As medical history and first-time client forms were to be filled on site, I arrived fifteen early to facilitate this process. Insurance details were also provided for direct billing. Having assumed the clinic to operate entirely on a physical basis, I was surprised to learn of an online account being created for me after my first visit. Moreover, email notifications were also received after form completion. Most clinics these days have shifted to online forms and registration (due to COVID and ease of automation), though I assume in-person processes are mandated to prevent mistakes over the phone. The staff are capable of speaking English, though Chinese (Mandarin or Cantonese) is the undeniable preference.
Reviews on the web had spoken of a clean environment, but the bathroom before me hardly fit that description. Hair by the sink and in clusters on the stall floors, I was appalled from the getgo. Instead of a proper dispenser was a minimalist hook for the toilet paper roll, and instead of sanitary napkin disposal bins was a small wastebin lined with plastic bags in each stall. The facilities were filthy, evoking the atmosphere associated with a casual Chinese diner, only slightly better than a cha chaan teng or yumcha spot. It was probably on par with the damp, eerie bathroom essence of Summit Garden (195), albeit less immaculate with wider stalls.
Of course, the omen came true. Without any introductions, she gestured for me to lie on the bed with a tatooed hand. As she was about to exit the room, I quickly voiced items of note: my own baby oil for the treatment, the open wound on my elbow, and areas requiring attention. She nodded, her facial expressions obscured by a blue mask bearing a single brown spot, then strode out once more.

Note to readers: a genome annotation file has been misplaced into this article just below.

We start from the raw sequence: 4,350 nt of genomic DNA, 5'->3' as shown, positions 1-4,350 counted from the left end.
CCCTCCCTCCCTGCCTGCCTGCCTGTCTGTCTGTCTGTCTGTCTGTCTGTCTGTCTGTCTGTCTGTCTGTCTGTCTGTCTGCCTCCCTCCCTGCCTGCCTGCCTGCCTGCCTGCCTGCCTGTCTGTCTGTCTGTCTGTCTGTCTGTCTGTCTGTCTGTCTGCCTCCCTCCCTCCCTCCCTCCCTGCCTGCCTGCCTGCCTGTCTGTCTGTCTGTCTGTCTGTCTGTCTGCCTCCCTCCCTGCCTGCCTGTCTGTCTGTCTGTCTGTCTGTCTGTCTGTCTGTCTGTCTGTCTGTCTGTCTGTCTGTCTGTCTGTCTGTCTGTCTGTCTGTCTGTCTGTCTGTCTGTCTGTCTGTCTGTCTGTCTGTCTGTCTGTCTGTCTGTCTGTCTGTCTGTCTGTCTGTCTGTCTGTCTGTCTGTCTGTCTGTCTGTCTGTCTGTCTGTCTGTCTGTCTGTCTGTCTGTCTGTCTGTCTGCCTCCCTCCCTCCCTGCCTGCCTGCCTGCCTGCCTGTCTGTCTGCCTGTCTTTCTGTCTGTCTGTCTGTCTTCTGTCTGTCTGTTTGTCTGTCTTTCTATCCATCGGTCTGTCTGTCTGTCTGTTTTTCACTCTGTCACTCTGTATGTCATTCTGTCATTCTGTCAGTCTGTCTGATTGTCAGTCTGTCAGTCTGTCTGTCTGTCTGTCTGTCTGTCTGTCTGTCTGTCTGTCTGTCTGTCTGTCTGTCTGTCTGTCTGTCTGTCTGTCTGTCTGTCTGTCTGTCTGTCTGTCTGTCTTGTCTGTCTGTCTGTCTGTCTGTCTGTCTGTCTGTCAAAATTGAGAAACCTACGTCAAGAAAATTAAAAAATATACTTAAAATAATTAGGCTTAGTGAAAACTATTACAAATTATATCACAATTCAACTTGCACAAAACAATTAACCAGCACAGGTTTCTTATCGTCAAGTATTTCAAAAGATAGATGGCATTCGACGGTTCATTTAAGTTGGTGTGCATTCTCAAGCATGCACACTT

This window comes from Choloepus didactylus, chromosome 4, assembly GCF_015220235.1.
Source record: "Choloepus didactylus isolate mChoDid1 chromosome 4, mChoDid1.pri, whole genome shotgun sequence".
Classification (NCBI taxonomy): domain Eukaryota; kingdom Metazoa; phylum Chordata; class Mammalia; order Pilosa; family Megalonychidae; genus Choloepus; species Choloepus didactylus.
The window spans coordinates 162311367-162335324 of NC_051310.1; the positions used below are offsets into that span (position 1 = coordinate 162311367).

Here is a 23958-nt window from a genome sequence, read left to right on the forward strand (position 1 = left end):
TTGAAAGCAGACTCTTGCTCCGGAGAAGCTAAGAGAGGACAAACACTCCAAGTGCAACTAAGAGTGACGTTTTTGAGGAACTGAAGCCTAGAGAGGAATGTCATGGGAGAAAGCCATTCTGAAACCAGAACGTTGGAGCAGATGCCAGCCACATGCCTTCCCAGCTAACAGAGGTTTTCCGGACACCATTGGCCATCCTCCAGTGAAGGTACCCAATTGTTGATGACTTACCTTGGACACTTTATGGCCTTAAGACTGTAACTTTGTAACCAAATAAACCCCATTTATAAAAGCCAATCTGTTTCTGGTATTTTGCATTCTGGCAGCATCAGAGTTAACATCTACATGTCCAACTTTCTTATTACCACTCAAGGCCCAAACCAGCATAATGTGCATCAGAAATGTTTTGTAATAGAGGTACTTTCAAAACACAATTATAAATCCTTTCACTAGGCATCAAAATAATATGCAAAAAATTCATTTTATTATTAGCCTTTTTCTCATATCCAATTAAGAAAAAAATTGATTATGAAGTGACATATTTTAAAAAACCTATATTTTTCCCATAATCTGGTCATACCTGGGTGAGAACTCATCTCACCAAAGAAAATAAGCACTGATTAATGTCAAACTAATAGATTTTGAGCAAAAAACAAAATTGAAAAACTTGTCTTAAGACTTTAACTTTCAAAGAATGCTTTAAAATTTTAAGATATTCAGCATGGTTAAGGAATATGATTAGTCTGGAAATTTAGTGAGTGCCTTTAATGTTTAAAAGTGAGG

She worked along the areas of extreme tightness with diligence, applying steady pressure while smoothing out the knots and maintaining in place where necessary. The primary focus was on the neck, shoulders, and back, with work on the arms and legs being limited but extremely effective.
Verbal exchange was minimal, with the exceptions of asking about pressure, preference for a hot towel post treatment, and temperature acceptability of said hot towel. Until I asked, she did not utter her name, nor did she ask for mine. Her English was a version laced with a heavy Mandarin accent, to the point where uncertainty arose, but were easily resolved with follow-up confirmations. That said, my masseuse was more than capable in tending to my fascial woes, and experience seemed to naturally guide her in the correct direction.
Upon checkout, complimentary ginseng tea was provided at the front desk.
BYT operates as a co-ed facility, meaning that it isn't uncommon for male staff to be present in the hallways or janitor closet in the corridor. The thundering clearing of phlegm was overheard not once, but twice, over the course of my treatment, presumably originating from the man traversing in and out of the janitor room.
150 g granulated sugar
113 g unsalted butter, softened
185 g ube jam, at room temperature *sweet potato soaked, softened, and pureed with sweetener + coconut milk
1-2 tsp ube extract *as desired
1 tsp vanilla extract
250 g all-purpose flour
1 teaspoon baking powder
pinch of salt
granulated sugar (as needed for coating)
icing sugar (as needed for coating)
1) Cream softened butter and sugar until fluffy.
2) Add in egg. Mix well. (Note: Separation is possible at this stage due to temperature differences between egg and butter, but are no longer visible once dry ingredients are incorporated.)
3) Add ube jam, ube extract, vanilla extract, and salt. Mix to combine.
4) Fold in flour and baking soda. Cover and refigerate for 1-2h.
5) Preheat oven to 350 F. Prepare granulated sugar and icing sugar in separate bowls for rolling.
6) Using a medium (1.5 tbsp) cookie scoop, portion out the dough as evenly as possible. (In the absence of a cookie scoop, use a large soup spoon for scooping and a scale for checking mass uniformity.) Shape into spheres, then roll in granulated sugar loosely. Next, coat generously in icing sugar and place on baking tray. Cookies should be placed 1.5 to 2.0 inches apart for best results; avoid placing them close together as air circulation is pivotal for adequate rise.
7) Bake for 12-14 minutes, until the tops are soft but no longer foamy. Let cool completely for 10-15 mins, then transfer to a wire rack.
8) Let cool completely. Enjoy!